We are asking the Brunswick Town Council on June 4 to lead on mitigating climate change and pass a resolution that asks our members of Congress to implement revenue-neutral, national carbon fee and dividend legislation: a steadily increasing fee levied at the extraction point of fossil fuels or port of entry into the US, with all monies returned to households on a per capita basis as a dividend. The fee and dividend would leverage market forces to encourage investments in increased energy efficiency and alternate sources of energy by both industry and consumers. The dividend would protect lower and middle-income households from the price increases caused by the fee.

“Grim warning for lobster, clam fisheries “ screamed a headline in The Times Record on Wednesday, May 23, 2018. The Gulf of Maine is warming faster than 99 percent of the world’s oceans and it is impacting fish populations and threatening the future of Maine’s shellfish industry. The European green crab population, which has been in Maine waters for a century, is exploding in the warming waters and annihilating clam beds.

That warming is caused by emissions from burning fossil fuels (coal, oil and natural gas). Since the Industrial Revolution (1750) the amount of carbon dioxide in the earth’s atmosphere has increased 43% and is higher than it has ever been in the past 900,000 years. There is a direct, irrefutable correlation between the level of carbon dioxide in the atmosphere and the average temperature of the earth.

Climate change is happening now in Midcoast Maine. Carbon pollution increases the rates of asthma and the number of premature deaths in our region. It has contributed to the acidification of our coastal waters, which negatively impacts our marine ecosystems. Sea level rise, a consequence of warming temperatures, poses serious risks to coastal wetlands, Brunswick’s homes and other infrastructure along the coastline. As sea levels rise, storm surge from weaker storms will wreak havoc on our beaches and homes. The health of much of our state’s economy, including agriculture, fishing, forestry and tourism depends on a stable climate. Ticks that have thrived in warmer weather are carrying diseases that threaten our health, the health of our pets and the health of our wildlife.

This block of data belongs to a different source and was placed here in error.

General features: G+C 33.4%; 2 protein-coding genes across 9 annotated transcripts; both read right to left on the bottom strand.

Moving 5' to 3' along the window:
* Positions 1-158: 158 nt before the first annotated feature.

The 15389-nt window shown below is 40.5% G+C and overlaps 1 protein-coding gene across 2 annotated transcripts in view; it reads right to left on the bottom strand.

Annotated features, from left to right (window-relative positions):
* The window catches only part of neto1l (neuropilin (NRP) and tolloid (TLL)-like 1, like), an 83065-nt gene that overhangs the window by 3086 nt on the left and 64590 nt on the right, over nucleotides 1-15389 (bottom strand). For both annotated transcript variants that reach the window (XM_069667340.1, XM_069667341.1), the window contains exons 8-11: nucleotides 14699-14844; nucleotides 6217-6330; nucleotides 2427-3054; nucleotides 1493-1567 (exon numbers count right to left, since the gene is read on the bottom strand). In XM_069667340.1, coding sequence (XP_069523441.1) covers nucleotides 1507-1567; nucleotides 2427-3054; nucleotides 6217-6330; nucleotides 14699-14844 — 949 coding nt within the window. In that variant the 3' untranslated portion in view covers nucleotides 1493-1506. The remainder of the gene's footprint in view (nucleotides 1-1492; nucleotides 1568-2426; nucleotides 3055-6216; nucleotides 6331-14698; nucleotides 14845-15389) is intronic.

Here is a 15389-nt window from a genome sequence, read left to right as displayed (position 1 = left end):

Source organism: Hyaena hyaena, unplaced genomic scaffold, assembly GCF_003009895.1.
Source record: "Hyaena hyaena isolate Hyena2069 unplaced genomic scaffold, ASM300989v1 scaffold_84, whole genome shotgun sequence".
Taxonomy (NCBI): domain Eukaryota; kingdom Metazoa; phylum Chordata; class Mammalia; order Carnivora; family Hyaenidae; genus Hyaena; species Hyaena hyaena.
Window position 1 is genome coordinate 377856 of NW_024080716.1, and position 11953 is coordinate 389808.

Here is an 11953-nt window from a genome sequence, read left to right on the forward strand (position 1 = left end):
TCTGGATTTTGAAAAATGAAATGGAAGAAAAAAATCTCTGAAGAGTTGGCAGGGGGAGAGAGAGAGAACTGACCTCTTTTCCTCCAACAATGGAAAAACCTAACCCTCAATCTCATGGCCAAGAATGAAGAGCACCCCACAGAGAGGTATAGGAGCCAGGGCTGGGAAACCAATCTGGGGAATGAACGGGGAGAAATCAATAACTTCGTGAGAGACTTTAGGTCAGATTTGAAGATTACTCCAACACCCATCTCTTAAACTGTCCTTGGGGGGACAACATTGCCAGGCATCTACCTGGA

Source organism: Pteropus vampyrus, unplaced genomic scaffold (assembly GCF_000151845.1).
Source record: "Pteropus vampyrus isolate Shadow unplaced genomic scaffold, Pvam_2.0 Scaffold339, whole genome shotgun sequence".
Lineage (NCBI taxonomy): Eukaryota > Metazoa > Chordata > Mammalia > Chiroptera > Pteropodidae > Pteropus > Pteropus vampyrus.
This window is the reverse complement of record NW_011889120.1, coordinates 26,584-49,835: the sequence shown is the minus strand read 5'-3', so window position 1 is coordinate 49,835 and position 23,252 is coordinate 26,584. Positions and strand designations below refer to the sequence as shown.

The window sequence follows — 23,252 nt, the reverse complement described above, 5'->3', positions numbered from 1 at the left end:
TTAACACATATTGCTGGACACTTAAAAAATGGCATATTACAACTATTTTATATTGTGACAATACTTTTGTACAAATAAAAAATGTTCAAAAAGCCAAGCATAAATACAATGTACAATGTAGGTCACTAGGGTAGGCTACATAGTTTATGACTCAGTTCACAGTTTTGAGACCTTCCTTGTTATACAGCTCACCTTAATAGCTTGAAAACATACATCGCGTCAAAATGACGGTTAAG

The Climate Change Institute at University of Maine agrees with the consensus of climate scientists that Maine’s climate is changing rapidly and that the changes are associated with increased concentrations in the atmosphere of carbon dioxide and other greenhouse gas pollutants derived principally from burning fossil fuels. In order to stay below a 2 degree Celsius global temperature rise, that is the generally acknowledged threshold, we all need to dramatically reduce carbon emissions. Economists agree that putting a price on carbon is the most effective method for accomplishing that goal.

There is no time to lose. The longer Congress takes to tackle greenhouse gas emissions the more costly it will be to adapt and mitigate in the future and the less Maine will look like the Maine we love. Call your Town Councilors, and your Members of Congress: Chellie Pingree or Bruce Poliquin, Angus King and Susan Collins and tell them it is past time to pass national carbon fee and dividend legislation.

Dodie Jones and Jill Standish are co-leaders of Citizens Climate Lobby Bath-Brunswick.

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